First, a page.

Shadows," a wartime tale destined to become the opening of
Bride Of Re-Animator a few years later.
Hill's body knocks Herbert out and escapes with both gawking
head and glowing serum, and the film spirals into the far
reaches of black humorand as far away from Lovecraft's
original plans as possible. Hill the Head gets his body to
feed him blood and psychically directs the demented Dean Halsey
to stretch out his unconscious daughter on a morgue table,
where he strips and straps her as a prelude to the infamous
head-giving-head scene, an image that has become indelibly
etched on the retinas of horror filmgoers worldwide. (Who
says art is dead?)
Hill's re-animated cunnilingus is interrupted as West suggests
that the doctor "get a job in a sideshow." But West's wonderfully
snide one-liners are cut short as he's attacked by Hill's
naked, re-animated minions as they jump out of soggy body
Dean Halsey suddenly has a change of re-animated heart and
decides to save his screaming daughter, causing the morgue
to erupt in an orgy of blood, mayhem, and naked bodies. The
finale occurs when a re-animated large intestine erupts from
the gut of Hill's headless bodya pale version of HPL's
dearly loved interdimensional tentaclescoiling around
a squealing Herbert West. The young scholar disappears into
a body cavity too loathsome to contemplate and his fate is
obscured by smoke, luckily for the sequel.
Sadly, Megan Halsey is killed by one of Hill's minions and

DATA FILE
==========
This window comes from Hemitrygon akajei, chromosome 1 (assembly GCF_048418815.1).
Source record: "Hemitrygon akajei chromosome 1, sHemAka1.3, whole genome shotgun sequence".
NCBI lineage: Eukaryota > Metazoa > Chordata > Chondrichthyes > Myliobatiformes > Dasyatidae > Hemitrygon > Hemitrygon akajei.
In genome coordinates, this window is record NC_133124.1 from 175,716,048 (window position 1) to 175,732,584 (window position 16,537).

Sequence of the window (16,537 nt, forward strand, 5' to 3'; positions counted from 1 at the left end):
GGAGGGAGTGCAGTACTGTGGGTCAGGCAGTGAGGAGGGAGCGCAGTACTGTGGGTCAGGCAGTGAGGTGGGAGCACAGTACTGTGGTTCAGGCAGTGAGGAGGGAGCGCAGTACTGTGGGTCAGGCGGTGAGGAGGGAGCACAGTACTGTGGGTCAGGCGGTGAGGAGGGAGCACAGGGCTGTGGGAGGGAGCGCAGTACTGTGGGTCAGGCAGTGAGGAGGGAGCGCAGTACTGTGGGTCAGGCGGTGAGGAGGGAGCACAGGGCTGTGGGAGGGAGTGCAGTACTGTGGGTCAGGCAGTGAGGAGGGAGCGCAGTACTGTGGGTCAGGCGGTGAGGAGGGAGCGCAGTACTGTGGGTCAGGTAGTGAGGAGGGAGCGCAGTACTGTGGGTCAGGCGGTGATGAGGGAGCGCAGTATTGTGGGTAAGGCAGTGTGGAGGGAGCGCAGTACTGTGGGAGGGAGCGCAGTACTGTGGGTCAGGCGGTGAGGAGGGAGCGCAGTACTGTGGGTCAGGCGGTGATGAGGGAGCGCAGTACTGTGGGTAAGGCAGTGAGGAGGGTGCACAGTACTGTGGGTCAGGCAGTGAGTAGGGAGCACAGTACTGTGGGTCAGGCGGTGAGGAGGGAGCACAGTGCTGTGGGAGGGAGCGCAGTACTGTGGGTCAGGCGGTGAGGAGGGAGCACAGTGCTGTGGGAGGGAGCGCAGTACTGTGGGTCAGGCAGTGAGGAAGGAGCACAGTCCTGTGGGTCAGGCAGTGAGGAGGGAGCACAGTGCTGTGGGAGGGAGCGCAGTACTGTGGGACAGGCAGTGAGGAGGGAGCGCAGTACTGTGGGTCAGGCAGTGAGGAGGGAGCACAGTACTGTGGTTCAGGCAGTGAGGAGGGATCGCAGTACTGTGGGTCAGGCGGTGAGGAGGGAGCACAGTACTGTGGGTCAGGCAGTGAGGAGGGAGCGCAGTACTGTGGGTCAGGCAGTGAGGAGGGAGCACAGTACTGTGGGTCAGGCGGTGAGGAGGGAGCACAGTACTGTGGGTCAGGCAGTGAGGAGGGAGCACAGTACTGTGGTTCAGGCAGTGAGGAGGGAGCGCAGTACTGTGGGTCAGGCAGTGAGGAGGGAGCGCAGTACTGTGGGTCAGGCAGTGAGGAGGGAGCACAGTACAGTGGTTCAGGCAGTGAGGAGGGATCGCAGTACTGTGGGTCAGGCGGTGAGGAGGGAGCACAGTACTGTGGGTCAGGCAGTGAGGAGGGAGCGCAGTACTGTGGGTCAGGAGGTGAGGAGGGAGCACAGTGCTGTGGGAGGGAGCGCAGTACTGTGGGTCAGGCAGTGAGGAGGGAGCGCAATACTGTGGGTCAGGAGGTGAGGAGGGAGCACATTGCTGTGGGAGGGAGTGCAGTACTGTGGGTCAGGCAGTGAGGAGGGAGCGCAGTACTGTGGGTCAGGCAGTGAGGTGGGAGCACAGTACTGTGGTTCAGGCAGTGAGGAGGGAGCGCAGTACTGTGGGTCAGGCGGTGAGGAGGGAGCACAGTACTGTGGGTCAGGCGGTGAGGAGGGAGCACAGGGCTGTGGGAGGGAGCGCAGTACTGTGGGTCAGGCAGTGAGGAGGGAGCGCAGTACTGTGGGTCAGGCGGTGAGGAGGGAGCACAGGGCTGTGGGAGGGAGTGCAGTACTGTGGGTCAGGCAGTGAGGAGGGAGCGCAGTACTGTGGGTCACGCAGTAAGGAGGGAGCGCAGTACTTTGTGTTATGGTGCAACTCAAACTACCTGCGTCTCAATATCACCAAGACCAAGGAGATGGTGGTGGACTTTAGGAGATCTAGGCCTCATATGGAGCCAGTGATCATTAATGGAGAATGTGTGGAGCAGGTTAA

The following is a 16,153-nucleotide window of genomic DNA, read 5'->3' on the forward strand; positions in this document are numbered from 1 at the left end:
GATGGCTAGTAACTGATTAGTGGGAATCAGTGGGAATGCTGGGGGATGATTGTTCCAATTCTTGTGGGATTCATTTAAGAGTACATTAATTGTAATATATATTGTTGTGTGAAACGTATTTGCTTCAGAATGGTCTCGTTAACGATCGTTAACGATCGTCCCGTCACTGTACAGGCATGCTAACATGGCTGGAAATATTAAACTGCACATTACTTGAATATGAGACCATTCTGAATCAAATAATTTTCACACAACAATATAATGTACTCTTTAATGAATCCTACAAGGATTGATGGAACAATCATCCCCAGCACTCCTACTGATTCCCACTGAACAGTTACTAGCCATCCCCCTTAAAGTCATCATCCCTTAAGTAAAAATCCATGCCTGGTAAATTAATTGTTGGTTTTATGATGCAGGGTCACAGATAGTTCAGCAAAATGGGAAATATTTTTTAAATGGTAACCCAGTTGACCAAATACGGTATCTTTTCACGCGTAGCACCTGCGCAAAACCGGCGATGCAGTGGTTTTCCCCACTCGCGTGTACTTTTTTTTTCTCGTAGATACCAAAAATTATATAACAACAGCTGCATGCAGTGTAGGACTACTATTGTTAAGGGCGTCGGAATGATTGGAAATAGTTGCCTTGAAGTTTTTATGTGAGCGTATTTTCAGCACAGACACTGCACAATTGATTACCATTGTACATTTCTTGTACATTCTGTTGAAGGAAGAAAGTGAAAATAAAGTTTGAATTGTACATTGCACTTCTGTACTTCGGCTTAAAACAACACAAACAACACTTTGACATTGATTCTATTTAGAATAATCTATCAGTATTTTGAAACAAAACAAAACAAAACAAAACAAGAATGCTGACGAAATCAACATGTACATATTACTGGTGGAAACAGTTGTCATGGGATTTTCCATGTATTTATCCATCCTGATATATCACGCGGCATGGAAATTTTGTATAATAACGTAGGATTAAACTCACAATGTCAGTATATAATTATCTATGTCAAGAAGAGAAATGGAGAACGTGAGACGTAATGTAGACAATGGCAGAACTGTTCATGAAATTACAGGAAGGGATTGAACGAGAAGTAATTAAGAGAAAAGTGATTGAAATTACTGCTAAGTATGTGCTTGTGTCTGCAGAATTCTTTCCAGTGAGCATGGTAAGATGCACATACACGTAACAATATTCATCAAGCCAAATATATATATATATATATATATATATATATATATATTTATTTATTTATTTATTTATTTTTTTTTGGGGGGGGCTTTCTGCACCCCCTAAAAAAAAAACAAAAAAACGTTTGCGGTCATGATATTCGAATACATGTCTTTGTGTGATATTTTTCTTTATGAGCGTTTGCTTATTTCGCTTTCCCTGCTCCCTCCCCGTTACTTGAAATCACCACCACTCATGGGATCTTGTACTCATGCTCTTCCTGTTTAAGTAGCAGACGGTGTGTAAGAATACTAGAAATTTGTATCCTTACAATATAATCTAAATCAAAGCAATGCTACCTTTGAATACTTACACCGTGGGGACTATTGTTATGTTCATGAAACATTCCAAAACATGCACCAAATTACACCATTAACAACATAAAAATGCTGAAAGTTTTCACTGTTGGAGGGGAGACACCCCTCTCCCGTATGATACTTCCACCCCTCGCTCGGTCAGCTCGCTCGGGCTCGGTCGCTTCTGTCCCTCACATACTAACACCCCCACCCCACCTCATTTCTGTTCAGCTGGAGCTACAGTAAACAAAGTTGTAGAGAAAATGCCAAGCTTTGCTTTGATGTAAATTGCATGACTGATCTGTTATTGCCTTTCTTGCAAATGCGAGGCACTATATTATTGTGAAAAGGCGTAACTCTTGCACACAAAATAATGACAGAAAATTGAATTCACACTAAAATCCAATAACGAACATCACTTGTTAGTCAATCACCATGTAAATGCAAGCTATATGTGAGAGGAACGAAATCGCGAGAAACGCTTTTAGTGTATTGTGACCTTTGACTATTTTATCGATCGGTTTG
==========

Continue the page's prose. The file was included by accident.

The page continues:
the film ends in a circular fashion. Dan once again attempts
to resuscitate a dead woman, but this time he's not ready
to give up, for between his fingers a hypo is balanced, a
needle filled with the green and glowing re-agent of Herbert
Re-Animator took First Prize at the Paris Festival of Fantasy,
Science Fiction, and Horror, a Special Prize at the Cannes
Film Festival, and even inspired a short-lived series of comic
booksnot to mention an obscure novelization of the film's
Even though it was a hit with audiences, the film generated
a huge amount of controversy among Lovecraft readers. Some
fans thought the film a desecration of Lovecraft; their literary
hero would never write such obvious exploitation!
But this criticism of the film might have been a bit more
muted if they had actually read the originals. The "West"
stories are pure exploitation, Lovecraft himself acknowledged
as much, and, female love interest and morbid sex-humor aside,
Re-Animator really is one of the more faithful and effective
adaptations. For better or worse, Re-Animator was a seminal
film that put Lovecraft's stories of "atmosphere, not action"
back on the silver screen.